Sooner or later every blogger will use the Google Page Speed Insights Tool, and will wonder why it’s complaining that you’re not using next gen image formats. What is a next-gen image format and why does it matter? Well, you’re about to find out.
What’s the Best Image Format in 2023
Over the next few years AVIF will become the dominant image format on the web and everywhere else. For a few reasons.
- AVIF is royalty free (AKA free)
- AVIF has superior compression (file-sizes) to any other free image format.
- AVIF supports transparency (like png files), multiple images strung together (like GIF files), HDR, wide color gamut, etc.
AVIF is just a significantly better free image format than everything else that currently exists. It’s not close, AVIF will win the image format war… Eventually.
Unfortunately, AVIF is currently not supported by all browsers (looking at you Safari). Nor is it officially supported in WordPress (you have to do some coding to get it to work). Nor is it supported by my favorite image tool Canva.
This will all change in the next few years. But, until then it makes moving everything over to AVIF quite a challenge. To the point where the juice probably isn’t worth the squeeze for you just yet (unless file sizes are critical to your website)
There is a WordPress plugin called ShortPixel that can convert your images to AVIF automatically. But, as of this writing that requires you to manually edit your WordPress configuration before it will work. Which will be a challenge for most non-technical folks out there.
So what should you do? Wait? Use another image format? Stick with png, jpg, and gif forever? Let’s answer that question.
What’s the Second-Best Next-Gen Image Format?
Your page speed tool likely mentioned all sorts of image formats (JPEG 2000, JPG XR, etc.). But, they’re all outdated You can safely ignore all formats that aren’t AVIF (mentioned above), HEIC or WebP.
HEIC is notable because it’s Apple’s codec and it’s actually pretty great. It has all the same features as AVIF and Apple has been using it behind the scenes on their iPhones since iOS 11 released in September 2017. So this has been saving a lot of space on your iPhones for a long time now without you realizing it.
I hear you asking ”Wait, if an amazing image format has existed for 5+ years now then why hasn’t HEIC taken over the web already?”
Well, there are these patents… So HEIC is not exactly free.
Which probably explains why HEIC is currently officially supported by 0 browsers. You can safely ignore this format for the web
WebP will lose to AVIF because it just doesn’t offer the compression that HEIC or AVIF do. But, it has most of the other big features.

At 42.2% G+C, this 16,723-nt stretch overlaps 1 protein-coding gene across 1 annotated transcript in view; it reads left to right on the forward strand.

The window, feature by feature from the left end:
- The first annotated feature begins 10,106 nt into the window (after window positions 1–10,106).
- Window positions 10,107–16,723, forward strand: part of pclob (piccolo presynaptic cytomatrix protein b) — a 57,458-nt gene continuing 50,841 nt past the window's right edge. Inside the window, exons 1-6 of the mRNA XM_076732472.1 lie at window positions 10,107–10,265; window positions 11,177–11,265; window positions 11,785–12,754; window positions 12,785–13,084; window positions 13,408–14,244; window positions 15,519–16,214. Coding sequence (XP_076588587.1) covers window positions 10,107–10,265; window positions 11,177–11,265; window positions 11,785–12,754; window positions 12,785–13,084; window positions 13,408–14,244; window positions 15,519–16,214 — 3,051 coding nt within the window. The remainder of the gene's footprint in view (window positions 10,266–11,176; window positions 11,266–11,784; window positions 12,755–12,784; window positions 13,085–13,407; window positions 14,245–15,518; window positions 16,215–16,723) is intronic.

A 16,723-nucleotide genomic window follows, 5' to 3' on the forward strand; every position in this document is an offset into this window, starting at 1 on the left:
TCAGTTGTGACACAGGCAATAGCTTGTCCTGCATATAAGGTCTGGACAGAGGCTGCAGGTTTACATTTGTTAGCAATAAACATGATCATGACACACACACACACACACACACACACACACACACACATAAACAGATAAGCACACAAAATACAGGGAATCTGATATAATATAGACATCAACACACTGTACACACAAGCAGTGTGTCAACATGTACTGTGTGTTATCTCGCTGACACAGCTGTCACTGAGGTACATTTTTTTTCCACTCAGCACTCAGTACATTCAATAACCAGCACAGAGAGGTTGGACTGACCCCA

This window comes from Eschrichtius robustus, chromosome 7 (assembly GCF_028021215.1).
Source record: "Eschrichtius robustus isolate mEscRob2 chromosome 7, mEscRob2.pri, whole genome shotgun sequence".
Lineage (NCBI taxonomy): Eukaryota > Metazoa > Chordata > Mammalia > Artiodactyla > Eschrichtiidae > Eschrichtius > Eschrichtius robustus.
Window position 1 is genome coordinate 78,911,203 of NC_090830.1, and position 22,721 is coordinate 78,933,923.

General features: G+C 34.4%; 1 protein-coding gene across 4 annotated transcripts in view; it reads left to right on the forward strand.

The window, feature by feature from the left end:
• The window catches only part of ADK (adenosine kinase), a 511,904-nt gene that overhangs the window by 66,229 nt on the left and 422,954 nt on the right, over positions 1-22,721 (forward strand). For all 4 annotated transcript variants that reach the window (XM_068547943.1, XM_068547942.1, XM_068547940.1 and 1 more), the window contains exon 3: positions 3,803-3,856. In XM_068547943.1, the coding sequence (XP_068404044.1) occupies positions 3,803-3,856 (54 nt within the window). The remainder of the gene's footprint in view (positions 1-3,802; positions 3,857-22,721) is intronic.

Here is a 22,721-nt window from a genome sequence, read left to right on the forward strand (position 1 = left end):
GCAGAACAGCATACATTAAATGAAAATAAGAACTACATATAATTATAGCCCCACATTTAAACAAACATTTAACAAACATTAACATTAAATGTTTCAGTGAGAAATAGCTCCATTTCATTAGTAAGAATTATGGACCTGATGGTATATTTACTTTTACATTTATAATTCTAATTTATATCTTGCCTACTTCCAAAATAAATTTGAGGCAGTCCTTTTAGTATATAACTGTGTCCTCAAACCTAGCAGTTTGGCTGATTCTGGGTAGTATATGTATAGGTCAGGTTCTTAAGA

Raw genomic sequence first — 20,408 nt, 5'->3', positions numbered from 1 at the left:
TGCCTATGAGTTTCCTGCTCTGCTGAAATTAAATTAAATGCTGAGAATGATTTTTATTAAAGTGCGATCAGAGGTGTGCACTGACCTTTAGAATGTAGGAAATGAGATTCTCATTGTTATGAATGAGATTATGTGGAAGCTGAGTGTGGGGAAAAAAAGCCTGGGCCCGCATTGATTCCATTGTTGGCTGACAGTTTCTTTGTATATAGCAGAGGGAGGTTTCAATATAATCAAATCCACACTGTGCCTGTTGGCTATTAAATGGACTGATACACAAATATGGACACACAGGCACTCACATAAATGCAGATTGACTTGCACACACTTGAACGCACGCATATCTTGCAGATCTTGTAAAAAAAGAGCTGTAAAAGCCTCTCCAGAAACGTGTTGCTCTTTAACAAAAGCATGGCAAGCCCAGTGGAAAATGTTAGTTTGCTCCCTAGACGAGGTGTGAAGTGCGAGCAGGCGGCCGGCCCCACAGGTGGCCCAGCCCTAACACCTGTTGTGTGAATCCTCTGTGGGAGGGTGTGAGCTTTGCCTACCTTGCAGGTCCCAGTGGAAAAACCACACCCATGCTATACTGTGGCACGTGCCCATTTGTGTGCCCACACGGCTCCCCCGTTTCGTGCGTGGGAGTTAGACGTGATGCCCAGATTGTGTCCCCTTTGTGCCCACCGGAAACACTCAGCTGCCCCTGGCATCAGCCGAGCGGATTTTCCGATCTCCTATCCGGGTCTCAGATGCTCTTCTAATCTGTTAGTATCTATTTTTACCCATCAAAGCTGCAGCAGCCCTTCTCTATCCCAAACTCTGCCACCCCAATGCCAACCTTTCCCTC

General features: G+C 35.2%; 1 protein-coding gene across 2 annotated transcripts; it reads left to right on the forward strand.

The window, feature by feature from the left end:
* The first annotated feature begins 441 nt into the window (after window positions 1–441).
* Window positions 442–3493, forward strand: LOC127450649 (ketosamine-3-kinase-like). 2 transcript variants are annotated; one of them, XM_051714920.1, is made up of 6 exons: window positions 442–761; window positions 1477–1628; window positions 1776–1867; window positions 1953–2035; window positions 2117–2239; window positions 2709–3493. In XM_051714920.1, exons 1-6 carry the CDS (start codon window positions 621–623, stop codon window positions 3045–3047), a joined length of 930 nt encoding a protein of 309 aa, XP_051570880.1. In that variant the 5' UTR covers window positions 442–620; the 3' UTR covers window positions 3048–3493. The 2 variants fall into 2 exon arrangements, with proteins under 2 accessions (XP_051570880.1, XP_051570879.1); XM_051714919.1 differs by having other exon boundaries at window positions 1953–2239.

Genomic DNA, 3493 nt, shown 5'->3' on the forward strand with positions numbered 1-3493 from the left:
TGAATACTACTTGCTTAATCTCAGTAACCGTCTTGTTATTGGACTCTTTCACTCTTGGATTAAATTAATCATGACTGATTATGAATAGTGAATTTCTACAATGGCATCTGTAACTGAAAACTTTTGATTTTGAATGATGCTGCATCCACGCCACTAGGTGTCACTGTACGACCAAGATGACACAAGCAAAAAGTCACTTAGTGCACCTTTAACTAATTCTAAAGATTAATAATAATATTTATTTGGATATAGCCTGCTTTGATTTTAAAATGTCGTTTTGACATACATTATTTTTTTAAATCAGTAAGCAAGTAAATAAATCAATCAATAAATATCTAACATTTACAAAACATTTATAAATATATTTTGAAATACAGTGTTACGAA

WebP is a single format that can do all the things that PNGs (transparency), GIFs (short vids), and JPGs (compression) can do. And to top it off in a best case scenario you might shave 25% off your file sizes if you’re going for compression.
Even better, WebP has a lot more support than AVIF currently does. Most major web browsers already support it, WordPress added support in June 2021, and ShortPixel can automatically convert your files to WebP without any crazy hacks.
So should you run out and convert all your images to WebP? There’s not a compelling reason not to if you badly want to save space or impress the ladies.
But, before you do that lets go ahead and visit our old friends PNG, GIF, and JPG and make the case for sticking with them.
The Case For Sticking With PNG, GIF, and JPG
So I’d argue if you’ve done the following that maybe there’s not a great reason to put a lot of effort into migrating your images to new formats.
- Properly size your images (in pixels) for the space you have on the web page.
- Use a CDN.
- Run you images through a compression plugin like ShortPixel or a tool like Canva before you upload to your site.
Why? Because you’re really not going to trim very much off of your image file sizes. At most you’ll save 25% with WebP, but that’s not a guarantee. Oftentimes it’ll be closer to 10% gains. Meaning if you served 200k worth of images previously, you’d now be serving 180k worth of images. That’s not going to impact your load times or network bill by all that much.
Worse, you’ll likely now have to keep track of multiple sets of images and serve them both up in the HTML in case you encounter a browser like Internet Explorer that doesn’t currently support WebP.
Next-gen formats are a lot of work for not a lot of gain at this exact moment in time. Made worse by the fact that once you finally get a nice WebP workflow going AVIF will quickly become the new standard.